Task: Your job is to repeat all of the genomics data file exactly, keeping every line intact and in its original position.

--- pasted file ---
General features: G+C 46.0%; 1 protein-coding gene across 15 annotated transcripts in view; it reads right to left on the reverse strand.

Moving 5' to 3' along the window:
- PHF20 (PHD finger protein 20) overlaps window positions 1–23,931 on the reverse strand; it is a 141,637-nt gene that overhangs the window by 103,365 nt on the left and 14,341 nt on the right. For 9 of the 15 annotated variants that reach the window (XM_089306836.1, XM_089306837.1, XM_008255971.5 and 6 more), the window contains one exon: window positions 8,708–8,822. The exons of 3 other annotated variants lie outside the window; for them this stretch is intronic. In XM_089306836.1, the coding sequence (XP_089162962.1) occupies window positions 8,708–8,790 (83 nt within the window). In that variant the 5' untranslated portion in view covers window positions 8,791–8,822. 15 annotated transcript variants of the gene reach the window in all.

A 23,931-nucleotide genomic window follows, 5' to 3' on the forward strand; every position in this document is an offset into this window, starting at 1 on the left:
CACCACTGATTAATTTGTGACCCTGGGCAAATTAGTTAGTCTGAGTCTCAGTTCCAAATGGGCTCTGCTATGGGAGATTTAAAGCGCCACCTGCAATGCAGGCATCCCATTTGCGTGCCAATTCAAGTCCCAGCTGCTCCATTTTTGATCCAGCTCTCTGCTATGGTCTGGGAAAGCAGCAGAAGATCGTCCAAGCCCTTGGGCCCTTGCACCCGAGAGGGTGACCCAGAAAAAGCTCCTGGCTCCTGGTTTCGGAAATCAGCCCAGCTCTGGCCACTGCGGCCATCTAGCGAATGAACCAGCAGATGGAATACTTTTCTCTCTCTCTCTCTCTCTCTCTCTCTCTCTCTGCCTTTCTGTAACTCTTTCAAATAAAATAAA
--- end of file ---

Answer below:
General features: G+C 46.0%; 1 protein-coding gene across 15 annotated transcripts in view; it reads right to left on the reverse strand.

Moving 5' to 3' along the window:
- PHF20 (PHD finger protein 20) overlaps window positions 1–23,931 on the reverse strand; it is a 141,637-nt gene that overhangs the window by 103,365 nt on the left and 14,341 nt on the right. For 9 of the 15 annotated variants that reach the window (XM_089306836.1, XM_089306837.1, XM_008255971.5 and 6 more), the window contains one exon: window positions 8,708–8,822. The exons of 3 other annotated variants lie outside the window; for them this stretch is intronic. In XM_089306836.1, the coding sequence (XP_089162962.1) occupies window positions 8,708–8,790 (83 nt within the window). In that variant the 5' untranslated portion in view covers window positions 8,791–8,822. 15 annotated transcript variants of the gene reach the window in all.

A 23,931-nucleotide genomic window follows, 5' to 3' on the forward strand; every position in this document is an offset into this window, starting at 1 on the left:
CACCACTGATTAATTTGTGACCCTGGGCAAATTAGTTAGTCTGAGTCTCAGTTCCAAATGGGCTCTGCTATGGGAGATTTAAAGCGCCACCTGCAATGCAGGCATCCCATTTGCGTGCCAATTCAAGTCCCAGCTGCTCCATTTTTGATCCAGCTCTCTGCTATGGTCTGGGAAAGCAGCAGAAGATCGTCCAAGCCCTTGGGCCCTTGCACCCGAGAGGGTGACCCAGAAAAAGCTCCTGGCTCCTGGTTTCGGAAATCAGCCCAGCTCTGGCCACTGCGGCCATCTAGCGAATGAACCAGCAGATGGAATACTTTTCTCTCTCTCTCTCTCTCTCTCTCTCTCTCTCTGCCTTTCTGTAACTCTTTCAAATAAAATAAA